Ambitious plan to power Singapore with Australian solar energy


Monday, 15 July, 2019


Ambitious plan to power Singapore with Australian solar energy

The Guardian has reported an ambitious plan to export electricity to Singapore, generated by solar and wind farms in Australia’s north.

The first is a solar farm at Tennant Creek in the Northern Territory known as Sun Cable, which is promised to be the world’s largest solar farm. If developed as planned, 10 GW array of panels will be spread across 15,000 ha and be backed by battery storage to ensure it can supply power around the clock. Overhead transmission lines will send electricity to Darwin and plug into the NT grid, but the bulk would be exported via a high-voltage direct-current submarine cable snaking through the Indonesian archipelago to Singapore.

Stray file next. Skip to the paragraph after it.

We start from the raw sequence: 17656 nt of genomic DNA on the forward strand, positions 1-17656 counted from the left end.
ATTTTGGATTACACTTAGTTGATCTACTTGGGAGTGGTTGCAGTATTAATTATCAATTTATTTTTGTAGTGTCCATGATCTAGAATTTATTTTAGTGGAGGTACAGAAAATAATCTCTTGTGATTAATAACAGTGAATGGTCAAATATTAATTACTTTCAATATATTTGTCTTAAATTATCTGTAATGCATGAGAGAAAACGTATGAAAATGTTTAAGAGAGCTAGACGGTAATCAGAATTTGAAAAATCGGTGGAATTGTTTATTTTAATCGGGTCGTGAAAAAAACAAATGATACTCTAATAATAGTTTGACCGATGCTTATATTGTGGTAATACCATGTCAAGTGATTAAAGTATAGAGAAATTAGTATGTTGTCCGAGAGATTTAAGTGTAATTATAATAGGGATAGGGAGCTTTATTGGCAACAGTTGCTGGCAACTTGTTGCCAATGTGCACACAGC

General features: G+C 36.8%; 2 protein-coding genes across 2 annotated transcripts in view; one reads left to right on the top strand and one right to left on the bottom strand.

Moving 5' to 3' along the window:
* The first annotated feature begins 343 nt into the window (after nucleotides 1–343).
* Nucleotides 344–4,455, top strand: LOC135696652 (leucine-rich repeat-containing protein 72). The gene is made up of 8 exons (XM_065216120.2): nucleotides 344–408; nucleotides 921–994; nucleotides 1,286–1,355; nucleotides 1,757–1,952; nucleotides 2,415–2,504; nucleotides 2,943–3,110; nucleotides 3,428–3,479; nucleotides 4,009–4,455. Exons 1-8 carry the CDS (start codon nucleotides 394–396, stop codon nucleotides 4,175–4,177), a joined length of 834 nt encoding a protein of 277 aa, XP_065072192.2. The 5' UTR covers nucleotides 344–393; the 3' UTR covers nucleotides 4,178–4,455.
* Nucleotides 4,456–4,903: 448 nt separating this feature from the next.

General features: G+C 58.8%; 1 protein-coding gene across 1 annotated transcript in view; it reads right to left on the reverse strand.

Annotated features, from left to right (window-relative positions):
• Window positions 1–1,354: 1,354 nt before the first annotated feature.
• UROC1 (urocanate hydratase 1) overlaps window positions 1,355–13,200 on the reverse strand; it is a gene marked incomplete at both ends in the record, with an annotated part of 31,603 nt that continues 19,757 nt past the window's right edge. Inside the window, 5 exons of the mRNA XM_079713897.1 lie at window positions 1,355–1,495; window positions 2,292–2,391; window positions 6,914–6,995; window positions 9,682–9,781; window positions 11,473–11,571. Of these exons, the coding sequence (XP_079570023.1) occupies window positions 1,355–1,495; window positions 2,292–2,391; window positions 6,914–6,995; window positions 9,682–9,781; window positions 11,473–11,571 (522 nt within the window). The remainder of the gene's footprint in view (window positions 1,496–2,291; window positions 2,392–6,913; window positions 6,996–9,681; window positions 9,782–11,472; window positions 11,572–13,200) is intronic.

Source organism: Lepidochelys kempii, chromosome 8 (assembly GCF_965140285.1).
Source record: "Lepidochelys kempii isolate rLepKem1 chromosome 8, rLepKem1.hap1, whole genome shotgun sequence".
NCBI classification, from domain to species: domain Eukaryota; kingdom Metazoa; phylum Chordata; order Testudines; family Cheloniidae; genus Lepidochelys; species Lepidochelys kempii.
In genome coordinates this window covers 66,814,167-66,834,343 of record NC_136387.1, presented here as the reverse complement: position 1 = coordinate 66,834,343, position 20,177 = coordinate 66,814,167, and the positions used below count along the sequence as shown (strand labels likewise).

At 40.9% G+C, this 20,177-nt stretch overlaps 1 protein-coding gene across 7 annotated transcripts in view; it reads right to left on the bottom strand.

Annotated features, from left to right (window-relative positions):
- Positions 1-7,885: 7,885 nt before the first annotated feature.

The developers say the $20bn development could deliver one-fifth of Singapore’s energy needs, which could have far-reaching consequences for Australia’s energy industry and what the country sells to the world — and will be a way in which Australian energy production could help reduce global emissions.

Sun Cable’s backers believe Singapore, as a well-regulated electricity market that runs mostly on gas piped from Malaysia and Indonesia and shipped as LNG, is ripe for competition.

The idea has been embraced by the NT Government and attracted the attention of software billionaire Mike Cannon-Brookes, who is considering involvement through his Grok Ventures private investment firm.

The NT plan follows a similarly ambitious proposal for the Pilbara, where another group of developers is working on an even bigger wind and solar hybrid plant to power local industry and develop a green hydrogen manufacturing hub. On Friday, project developer Andrew Dickson announced that the scale of the proposed Asian Renewable Energy Hub has grown by more than a third, from 11 to 15 GW. “To our knowledge, it’s the largest wind-solar hybrid in the world,” he said.

These developments are still at relatively early stages of planning. Both teams say it will be four years before they lock in finance, with production scheduled to start mid-to-late next decade.

Image credit: ©stock.adobe.com/au/vege

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